oppose school vouchers. On the other hand, you probably support school vouchers.
These are the conflicting results of two different public opinion poll questions
published in the past few weeks.
education magazine Phi Delta Kappan asked, "Do you favor or oppose
allowing students and parents to choose a private school to attend at public
just over half the public said it was opposed. A poll conducted by the
Milton and Rose Friedman Foundation asked the same question and got the same
Friedman Foundation also asked, "Do you favor or oppose allowing students and
parents to choose any school, public or private, to attend using public funds?"
Nearly two-thirds of the public favored the idea.
volatility can also be seen in voters’ responses to school-voucher ballot
questions. In 2000, opinion polls initially showed vouchers enjoying
considerable public support in both Michigan and California. Both measures
eventually went down to resounding defeats.
swings in public support for school choice can be traced largely to a single
factor: fear of the unknown.
typically portray comprehensive school-choice programs as new and untested. They
predict that such programs will fail to improve overall academic achievement,
hurt poor families, tear apart the fabric of society and drive up the cost of
They forecast doom, and the public retreats in fear.
may believe these things to be true. They are not.
I have spent
the past decade studying
historical education systems from all over the globe, and there are many
examples of competitive education marketplaces that are driven successfully by
the choices of parents.
education system in the world that expanded schooling beyond a tiny ruling elite
was the free education market of ancient Athens. For the past 87 years, the
Netherlands has enjoyed a school-voucher program that is available to children
nationwide for either public or private education. In the 25 centuries that
elapsed between these two civilizations, competition and parental choice have
been tried repeatedly on scales both large and small. School choice has proven
its worth many times over.
three-quarters of all Dutch children attend private schools with financial
assistance from the government. Has this hurt the nation’s academic performance?
Dutch high school seniors and recent graduates score
first in the world in mathematics, second in science, and
fourth in literacy. By comparison, American seniors and recent graduates
score 19th in math, 16th in science, and 12th
forces hurt those Dutch students who have chosen to remain in public schools?
No, they also do very well, performing just slightly below the level of students
in Catholic schools and about even with students in Protestant schools. This
should come as no surprise, since Dutch public school students can easily
transfer to a private school if they become dissatisfied with the education they
lower-income families? As it turns out, the average income of students in the
country’s high-performing Catholic schools is below that in its public
schools. As noted above,
they do better academically nonetheless.
assistance for private-school tuition driven up the cost of education? The Dutch
spend only $6,000 per pupil annually, compared to the nearly $10,000 spent in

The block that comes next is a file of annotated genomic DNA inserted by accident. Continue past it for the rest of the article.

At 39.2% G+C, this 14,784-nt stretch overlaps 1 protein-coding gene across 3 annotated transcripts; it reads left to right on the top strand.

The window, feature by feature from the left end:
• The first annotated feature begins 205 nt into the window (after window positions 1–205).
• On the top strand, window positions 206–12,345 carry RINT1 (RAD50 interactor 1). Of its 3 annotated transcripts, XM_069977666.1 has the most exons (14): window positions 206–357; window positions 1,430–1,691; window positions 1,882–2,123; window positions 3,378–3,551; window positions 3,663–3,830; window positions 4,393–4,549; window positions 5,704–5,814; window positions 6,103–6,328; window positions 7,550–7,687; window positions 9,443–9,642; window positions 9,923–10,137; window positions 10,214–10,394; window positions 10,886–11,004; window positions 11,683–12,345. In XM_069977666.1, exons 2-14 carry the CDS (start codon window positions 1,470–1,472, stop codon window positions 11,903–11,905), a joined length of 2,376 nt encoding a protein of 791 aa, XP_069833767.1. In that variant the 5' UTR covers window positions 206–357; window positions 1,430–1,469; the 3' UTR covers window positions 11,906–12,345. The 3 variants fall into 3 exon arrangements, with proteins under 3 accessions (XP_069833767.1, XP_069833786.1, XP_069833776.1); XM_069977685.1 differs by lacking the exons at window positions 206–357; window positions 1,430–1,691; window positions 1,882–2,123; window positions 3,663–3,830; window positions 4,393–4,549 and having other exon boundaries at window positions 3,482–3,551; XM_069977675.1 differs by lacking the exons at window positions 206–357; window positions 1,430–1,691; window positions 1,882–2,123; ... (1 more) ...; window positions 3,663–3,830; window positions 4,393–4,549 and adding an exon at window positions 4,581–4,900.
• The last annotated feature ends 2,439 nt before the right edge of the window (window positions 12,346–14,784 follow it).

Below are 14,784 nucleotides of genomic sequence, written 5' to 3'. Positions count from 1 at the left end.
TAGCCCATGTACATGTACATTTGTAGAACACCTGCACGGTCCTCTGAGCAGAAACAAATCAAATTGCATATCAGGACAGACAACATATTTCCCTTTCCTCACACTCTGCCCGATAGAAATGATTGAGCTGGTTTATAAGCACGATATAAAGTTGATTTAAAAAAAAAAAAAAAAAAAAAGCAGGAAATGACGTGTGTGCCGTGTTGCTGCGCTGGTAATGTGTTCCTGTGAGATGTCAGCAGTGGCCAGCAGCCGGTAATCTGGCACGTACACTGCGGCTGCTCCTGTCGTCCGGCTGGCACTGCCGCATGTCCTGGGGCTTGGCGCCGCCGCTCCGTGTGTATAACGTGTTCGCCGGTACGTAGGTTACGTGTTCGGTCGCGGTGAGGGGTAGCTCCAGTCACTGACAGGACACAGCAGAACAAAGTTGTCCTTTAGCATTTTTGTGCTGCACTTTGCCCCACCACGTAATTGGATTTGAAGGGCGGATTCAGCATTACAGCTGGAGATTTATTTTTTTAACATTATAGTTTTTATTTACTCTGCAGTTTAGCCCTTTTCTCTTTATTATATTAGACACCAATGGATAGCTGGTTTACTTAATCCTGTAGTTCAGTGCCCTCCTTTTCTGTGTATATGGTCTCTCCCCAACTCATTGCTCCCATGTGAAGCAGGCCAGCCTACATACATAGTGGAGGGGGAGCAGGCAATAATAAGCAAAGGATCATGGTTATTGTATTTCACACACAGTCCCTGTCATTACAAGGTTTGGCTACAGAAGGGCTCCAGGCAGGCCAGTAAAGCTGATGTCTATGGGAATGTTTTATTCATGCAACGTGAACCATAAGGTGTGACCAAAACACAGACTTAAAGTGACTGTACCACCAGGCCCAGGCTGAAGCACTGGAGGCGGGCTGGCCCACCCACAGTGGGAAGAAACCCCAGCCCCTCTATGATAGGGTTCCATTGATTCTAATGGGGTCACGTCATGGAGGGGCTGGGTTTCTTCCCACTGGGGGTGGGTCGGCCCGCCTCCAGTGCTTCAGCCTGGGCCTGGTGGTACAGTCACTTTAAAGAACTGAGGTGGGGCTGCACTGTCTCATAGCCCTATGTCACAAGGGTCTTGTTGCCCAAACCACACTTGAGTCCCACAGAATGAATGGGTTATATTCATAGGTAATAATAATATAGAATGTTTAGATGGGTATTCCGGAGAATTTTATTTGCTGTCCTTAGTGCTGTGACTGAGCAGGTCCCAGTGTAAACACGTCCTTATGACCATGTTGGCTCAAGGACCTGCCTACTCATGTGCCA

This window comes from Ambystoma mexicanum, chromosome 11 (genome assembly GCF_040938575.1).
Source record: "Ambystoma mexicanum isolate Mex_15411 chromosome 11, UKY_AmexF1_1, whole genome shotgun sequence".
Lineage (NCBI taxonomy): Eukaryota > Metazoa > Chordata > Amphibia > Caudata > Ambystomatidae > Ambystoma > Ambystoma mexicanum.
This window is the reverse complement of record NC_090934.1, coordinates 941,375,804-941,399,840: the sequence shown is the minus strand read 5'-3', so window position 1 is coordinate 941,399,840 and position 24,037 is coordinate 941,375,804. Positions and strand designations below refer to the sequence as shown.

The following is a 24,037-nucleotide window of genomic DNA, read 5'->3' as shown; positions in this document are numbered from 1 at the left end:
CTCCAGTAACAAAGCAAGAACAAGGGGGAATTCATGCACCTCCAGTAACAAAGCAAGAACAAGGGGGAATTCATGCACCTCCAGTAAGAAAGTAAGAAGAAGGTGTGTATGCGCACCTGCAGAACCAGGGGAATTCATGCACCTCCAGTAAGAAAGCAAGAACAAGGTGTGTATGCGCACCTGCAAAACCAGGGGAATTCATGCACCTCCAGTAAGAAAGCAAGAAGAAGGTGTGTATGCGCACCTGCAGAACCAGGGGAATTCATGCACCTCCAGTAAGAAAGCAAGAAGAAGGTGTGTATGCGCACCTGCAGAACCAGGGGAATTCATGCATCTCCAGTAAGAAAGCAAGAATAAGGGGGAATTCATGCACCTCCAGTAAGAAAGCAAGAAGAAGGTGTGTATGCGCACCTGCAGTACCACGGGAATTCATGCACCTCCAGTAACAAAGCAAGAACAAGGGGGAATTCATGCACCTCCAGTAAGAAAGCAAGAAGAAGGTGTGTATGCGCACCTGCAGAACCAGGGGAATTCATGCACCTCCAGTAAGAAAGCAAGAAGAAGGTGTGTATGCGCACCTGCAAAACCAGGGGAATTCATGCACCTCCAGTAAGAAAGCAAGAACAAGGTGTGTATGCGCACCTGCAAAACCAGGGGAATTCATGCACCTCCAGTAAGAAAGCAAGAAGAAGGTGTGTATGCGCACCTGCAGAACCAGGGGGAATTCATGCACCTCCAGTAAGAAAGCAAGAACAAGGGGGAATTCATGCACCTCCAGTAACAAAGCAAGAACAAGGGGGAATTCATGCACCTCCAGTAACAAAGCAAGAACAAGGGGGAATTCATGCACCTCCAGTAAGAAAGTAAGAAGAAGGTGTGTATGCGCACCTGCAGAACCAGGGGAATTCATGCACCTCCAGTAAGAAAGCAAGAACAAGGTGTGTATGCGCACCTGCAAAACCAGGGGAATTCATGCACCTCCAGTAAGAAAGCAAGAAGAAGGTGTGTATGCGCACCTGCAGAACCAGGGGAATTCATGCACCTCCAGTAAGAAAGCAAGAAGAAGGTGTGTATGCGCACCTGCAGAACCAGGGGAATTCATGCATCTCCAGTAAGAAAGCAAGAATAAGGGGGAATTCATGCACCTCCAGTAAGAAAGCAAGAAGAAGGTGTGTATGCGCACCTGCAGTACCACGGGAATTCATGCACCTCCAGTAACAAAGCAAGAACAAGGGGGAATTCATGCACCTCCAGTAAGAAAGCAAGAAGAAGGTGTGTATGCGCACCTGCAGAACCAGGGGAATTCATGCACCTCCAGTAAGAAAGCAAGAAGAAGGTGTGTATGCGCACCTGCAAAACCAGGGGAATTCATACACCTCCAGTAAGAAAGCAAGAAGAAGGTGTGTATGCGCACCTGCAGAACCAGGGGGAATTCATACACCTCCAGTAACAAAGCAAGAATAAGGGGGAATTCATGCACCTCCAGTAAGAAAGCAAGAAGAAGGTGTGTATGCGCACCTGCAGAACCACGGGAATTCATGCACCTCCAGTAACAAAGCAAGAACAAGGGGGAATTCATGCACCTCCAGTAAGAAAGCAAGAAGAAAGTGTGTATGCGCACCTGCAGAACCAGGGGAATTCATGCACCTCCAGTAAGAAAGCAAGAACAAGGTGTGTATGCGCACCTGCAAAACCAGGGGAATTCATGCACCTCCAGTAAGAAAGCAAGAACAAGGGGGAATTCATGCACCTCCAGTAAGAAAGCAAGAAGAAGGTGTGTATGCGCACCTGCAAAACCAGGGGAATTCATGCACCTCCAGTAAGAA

U.S. public schools. If every child in America were given a similar $6,000
school voucher, including the 10 percent of children currently enrolled in
private schools, U.S. taxpayers would save $170 billion dollars a year. Even
with a larger voucher, the savings would be substantial.
society been Balkanized into warring factions by unfettered parental choice? On
the contrary, the Dutch voucher system was adopted specifically because it could
defuse the terrible social conflict that had arisen over that country’s
earlier public school monopoly. Everyone had wanted the schools to reflect their
own views and to reject views they opposed, but given the many different groups
comprising Dutch society, this led to a never-ending series of conflicts. (Sound
familiar?) Educational choice successfully allowed Dutch families to obtain the sort of
schooling they valued for their children without foisting their preferences on
their neighbors. As a result, the earlier social tensions dissipated.
All this might
sound like a sales pitch for introducing a Dutch-style voucher program. It
isn’t. As it happens,
research suggests that there are
even better ways to
reintroduce the benefits of parental choice and competition in education.
Still, market-based approaches to education have an even longer history than
state-run public schooling, and their record is extremely favorable so long as
all families have access to the education marketplace.
Back in the
1990s, a Gallup Poll surveyed public opinion on school vouchers. The question
they used explained how the system would work and mentioned that it already
existed in other countries. Seventy percent of the general public and 76 percent
of public-school parents said we should adopt such a system in America.
As Americans learn more about school-choice programs and their record of success, and as they learn that the dire predictions of the critics are mistaken, they will not fear freedom in education. What they will fear is the status quo.
Andrew J. Coulson is senior fellow in education policy at the Mackinac Center for Public Policy, a research and educational institute headquartered in Midland, Mich. Permission to reprint in whole or in part is hereby granted, provided that the author and the Center are properly cited.
Gallup Organization, Inc. "The People's Poll on Schools and School Choice: A
Gallup Survey," (Princeton, N.J.: 1992), p. 16.